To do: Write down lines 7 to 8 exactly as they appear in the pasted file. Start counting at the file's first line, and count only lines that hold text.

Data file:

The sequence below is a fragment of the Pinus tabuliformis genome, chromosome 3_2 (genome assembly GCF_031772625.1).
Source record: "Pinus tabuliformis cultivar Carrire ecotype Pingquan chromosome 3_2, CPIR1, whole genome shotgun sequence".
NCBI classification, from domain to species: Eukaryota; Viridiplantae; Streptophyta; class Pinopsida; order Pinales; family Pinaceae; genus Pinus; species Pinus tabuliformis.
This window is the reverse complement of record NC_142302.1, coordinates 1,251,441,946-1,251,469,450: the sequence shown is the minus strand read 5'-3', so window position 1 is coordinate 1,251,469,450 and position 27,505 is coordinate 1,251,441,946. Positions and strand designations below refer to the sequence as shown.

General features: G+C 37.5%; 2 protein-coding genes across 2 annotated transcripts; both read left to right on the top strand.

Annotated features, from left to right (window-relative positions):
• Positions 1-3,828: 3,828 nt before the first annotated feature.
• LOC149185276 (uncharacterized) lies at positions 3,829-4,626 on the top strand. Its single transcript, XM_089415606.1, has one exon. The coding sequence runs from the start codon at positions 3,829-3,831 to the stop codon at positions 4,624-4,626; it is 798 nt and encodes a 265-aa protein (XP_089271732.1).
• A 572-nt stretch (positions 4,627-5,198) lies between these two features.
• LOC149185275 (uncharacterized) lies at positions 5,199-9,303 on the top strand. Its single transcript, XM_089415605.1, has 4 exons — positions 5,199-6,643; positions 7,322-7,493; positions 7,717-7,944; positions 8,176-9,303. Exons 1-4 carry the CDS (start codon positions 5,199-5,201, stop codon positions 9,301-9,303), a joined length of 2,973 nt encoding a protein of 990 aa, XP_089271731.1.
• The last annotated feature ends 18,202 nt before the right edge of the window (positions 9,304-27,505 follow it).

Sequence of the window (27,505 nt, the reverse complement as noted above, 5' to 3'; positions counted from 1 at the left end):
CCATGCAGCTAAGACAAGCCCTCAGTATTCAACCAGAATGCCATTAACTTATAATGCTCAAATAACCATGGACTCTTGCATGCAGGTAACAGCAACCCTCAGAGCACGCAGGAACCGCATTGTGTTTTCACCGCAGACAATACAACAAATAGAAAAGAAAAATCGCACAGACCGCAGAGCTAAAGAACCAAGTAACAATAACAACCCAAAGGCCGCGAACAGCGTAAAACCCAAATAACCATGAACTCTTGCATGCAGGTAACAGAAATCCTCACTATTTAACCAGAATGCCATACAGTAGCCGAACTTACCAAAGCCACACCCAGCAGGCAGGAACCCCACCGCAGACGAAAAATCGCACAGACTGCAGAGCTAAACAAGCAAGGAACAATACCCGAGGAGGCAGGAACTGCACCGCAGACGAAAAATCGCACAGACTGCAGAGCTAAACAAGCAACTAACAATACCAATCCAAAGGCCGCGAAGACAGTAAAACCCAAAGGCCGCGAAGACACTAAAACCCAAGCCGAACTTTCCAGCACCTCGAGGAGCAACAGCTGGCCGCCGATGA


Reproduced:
• Positions 1-3,828: 3,828 nt before the first annotated feature.
• LOC149185276 (uncharacterized) lies at positions 3,829-4,626 on the top strand. Its single transcript, XM_089415606.1, has one exon. The coding sequence runs from the start codon at positions 3,829-3,831 to the stop codon at positions 4,624-4,626; it is 798 nt and encodes a 265-aa protein (XP_089271732.1).